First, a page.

For Your Child

Study Confirms Safety of Rotavirus Vaccines

Updated versions of the vaccines against rotavirus don't seem to increase the risk for a potentially deadly side effect, a new study says.

Close-up photo of toddler sucking on thumb

In a recent check of national data, University of Michigan researchers found that two vaccines, introduced in 2006 and 2008, do not appear to cause a potentially fatal bowel obstruction called intussusception - unlike the previous rotavirus vaccine taken off the market in 1999.

Bowel complication

Intussusception is a condition in which one part of the bowel slides, or telescopes, into another section, causing a painful and potentially deadly blockage. It is often diagnosed after a severe bout of gastroenteritis in children. Gastroenteritis is an irritation or infection of the stomach and intestines that can lead to abdominal pain and diarrhea. It may be caused by bacteria or parasites, irritating food, stress, or emotional upset.

Most children will get sick from rotavirus sometime in their first five years. The virus is extremely contagious, and until recently, was the leading cause of diarrhea and vomiting in infants and children in the U.S. Vaccination has helped reduce the number of cases, as well as the severity of diarrhea and its complications in infants.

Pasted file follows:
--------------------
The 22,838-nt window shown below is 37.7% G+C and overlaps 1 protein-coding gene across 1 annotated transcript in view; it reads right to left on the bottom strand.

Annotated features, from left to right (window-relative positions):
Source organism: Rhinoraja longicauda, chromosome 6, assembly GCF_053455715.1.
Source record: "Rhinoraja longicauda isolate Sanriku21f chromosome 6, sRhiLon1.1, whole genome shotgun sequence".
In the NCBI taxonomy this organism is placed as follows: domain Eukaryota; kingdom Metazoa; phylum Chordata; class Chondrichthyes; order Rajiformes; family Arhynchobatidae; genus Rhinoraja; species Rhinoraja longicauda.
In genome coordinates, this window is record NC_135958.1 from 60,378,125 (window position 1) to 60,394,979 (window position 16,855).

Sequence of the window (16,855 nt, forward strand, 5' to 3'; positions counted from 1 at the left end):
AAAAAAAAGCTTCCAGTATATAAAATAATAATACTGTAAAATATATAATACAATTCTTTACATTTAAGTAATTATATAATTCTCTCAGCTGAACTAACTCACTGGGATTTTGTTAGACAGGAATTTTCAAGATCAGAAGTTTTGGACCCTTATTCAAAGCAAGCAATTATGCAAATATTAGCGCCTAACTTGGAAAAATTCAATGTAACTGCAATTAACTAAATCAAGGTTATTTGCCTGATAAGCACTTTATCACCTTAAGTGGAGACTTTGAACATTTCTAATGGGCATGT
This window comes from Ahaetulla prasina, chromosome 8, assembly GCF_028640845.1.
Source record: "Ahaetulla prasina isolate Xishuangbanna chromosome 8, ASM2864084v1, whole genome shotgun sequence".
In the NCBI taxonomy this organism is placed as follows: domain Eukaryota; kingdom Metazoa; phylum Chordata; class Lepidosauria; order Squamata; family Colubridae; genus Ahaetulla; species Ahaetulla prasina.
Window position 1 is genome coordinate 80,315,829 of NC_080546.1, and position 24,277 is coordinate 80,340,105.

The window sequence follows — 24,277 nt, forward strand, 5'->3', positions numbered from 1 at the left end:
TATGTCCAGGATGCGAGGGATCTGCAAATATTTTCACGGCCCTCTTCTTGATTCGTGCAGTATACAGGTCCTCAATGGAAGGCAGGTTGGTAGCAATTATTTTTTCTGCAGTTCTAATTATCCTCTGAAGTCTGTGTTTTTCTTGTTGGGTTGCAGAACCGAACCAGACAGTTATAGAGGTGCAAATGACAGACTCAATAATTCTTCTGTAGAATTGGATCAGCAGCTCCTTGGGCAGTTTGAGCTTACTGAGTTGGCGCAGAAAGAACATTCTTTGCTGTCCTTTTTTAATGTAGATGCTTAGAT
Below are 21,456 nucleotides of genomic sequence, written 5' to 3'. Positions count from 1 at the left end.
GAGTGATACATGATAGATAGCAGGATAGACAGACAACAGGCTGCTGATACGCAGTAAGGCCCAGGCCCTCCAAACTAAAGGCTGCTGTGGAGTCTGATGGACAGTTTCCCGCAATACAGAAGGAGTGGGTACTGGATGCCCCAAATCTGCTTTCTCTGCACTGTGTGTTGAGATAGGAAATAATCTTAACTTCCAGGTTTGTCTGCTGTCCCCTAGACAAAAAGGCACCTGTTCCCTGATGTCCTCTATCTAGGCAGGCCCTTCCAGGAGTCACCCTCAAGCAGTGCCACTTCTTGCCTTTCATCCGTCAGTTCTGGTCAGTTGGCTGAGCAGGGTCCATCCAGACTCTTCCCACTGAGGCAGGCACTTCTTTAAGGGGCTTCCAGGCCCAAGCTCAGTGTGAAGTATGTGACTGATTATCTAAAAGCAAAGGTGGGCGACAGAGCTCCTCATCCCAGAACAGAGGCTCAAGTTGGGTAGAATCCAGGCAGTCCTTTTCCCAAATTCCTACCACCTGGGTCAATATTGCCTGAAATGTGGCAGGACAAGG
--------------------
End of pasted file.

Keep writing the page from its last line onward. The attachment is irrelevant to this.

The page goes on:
"We always need to carefully weigh the risks and benefits of childhood vaccines," says lead author Joseph Zickafoose, M.D., at the University of Michigan. "Fortunately, our results suggest that rotavirus vaccines have not increased the rate of intussusception in the U.S."

Surprising results

Investigators were surprised to find only 33.3 cases of intussusception per 100,000 children during 2009. They expected to find 36 cases per 100,000 children. This helped confirm their belief that the new vaccines did not cause any additional cases of intussusception.

Dr. Zickafoose hopes this study reassures parents that the benefits of rotavirus vaccine outweigh the risks.

The study was published in the journal Archives of Pediatrics and Adolescent Medicine.

Always talk with your health care provider to find out more information.

Online Resources

(Our Organization is not responsible for the content of Internet sites.)

CDC - Rotavirus

CDC - Rotavirus Vaccination

National Network for Immunization Information - Rotavirus

March 2012

What is Rotavirus?

Rotavirus is a viral infection that causes severe diarrhea in children, particularly in youngsters under age 2. It causes up to 10 percent of all cases of diarrhea in children under age 5. The infection is dangerous for young children because it causes them to lose body fluids very quickly.

Symptoms generally appear two to three days after a child is infected. The early symptoms are fever, an upset stomach, and vomiting. Other possible symptoms are a cough and runny nose. These symptoms are followed by abdominal cramps and watery diarrhea. The diarrhea can be mild to severe, and can last three to nine days. The danger of severe diarrhea in children under age 3 is dehydration, which can be fatal if not treated.

Always talk with your health care provider to find out more information.

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